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We have another question from the line of our Artem Konchin.

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Artem V. Konchin, Otkritie Capital International Limited, Research Division - Senior Research Analyst [47]

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I just wanted to clarify the answer you gave about the reserves targeting per well. The line wasn't very clear. If you could repeat that number, and just tell me if this is an equivalent of the estimate ultimate recovery that we see like in North America shale wells or something like that, is that number...

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Kai-Uwe Kessel, Nostrum Oil & Gas Plc - CEO and Executive Director [48]

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You can't compare our wells with American shales.

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Artem V. Konchin, Otkritie Capital International Limited, Research Division - Senior Research Analyst [49]

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No, I'm not comparing. I'm just saying --- no, no, no. I'm not drawing direct parallels. I'm just saying this is pretty much the way we expect to come out.

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Kai-Uwe Kessel, Nostrum Oil & Gas Plc - CEO and Executive Director [50]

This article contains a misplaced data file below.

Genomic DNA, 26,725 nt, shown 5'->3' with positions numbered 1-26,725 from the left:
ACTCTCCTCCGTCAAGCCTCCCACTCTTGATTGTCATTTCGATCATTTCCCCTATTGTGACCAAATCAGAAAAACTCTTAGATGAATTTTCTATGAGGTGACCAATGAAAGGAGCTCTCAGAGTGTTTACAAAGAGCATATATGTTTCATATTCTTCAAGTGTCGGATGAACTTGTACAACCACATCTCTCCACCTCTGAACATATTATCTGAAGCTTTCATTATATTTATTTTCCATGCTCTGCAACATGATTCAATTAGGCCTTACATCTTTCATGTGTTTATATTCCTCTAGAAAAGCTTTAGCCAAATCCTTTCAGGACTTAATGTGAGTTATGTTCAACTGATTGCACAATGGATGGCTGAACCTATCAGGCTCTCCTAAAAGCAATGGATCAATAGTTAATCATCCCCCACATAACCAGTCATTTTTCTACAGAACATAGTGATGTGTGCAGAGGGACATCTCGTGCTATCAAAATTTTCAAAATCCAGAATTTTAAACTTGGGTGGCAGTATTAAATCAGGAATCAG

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It's different technologies, different number -- yes. No, no. It's just let's say, again, it's different from an oil well than for a gas condensate well. If I'm looking, let's say, at the gas condensate, these are wells which are our main target as well for the drilling program in year 2017, as we're trying, let's say, to build up and to prepare ourselves for the ramp-up of the production as soon as the GTU3 is in operations. So yes, usually, let's say, seeing reserves or you are looking, let's say, we use the thesis of the Ryder Scott report as well where you have a single well analyzer. So the entire reserves in the production profile are based, let's say, on an assumption of a certain drilling schedule and allocated reserves, which each well can produce over time. And if you look then at that wells, of course, it depends on the different reservoirs because there's -- we're currently producing out of 5 different reservoirs, hydrocarbons. You will always be -- or you always can allocate, let's say, to a certain well, a number of reserves that you are trying to transfer. And then you have the wells classified in the different categories. There are wells which are classified to the 1P reserves, and you have wells which are classified to the probable reserves. So -- and from that, you can always take, let's say, then an exact amount of reserves, which are targeting with a certain well. And this, of course, is for each well slightly different. But in average, let's say, for the gas condensate, it's in a range, let's say, of roughly 20 million barrels of oil equivalent that we are trying to transfer. Whereby for the oil wells, the amount is lower. It's between 5 million and 10 million barrels, which we're trying to transfer.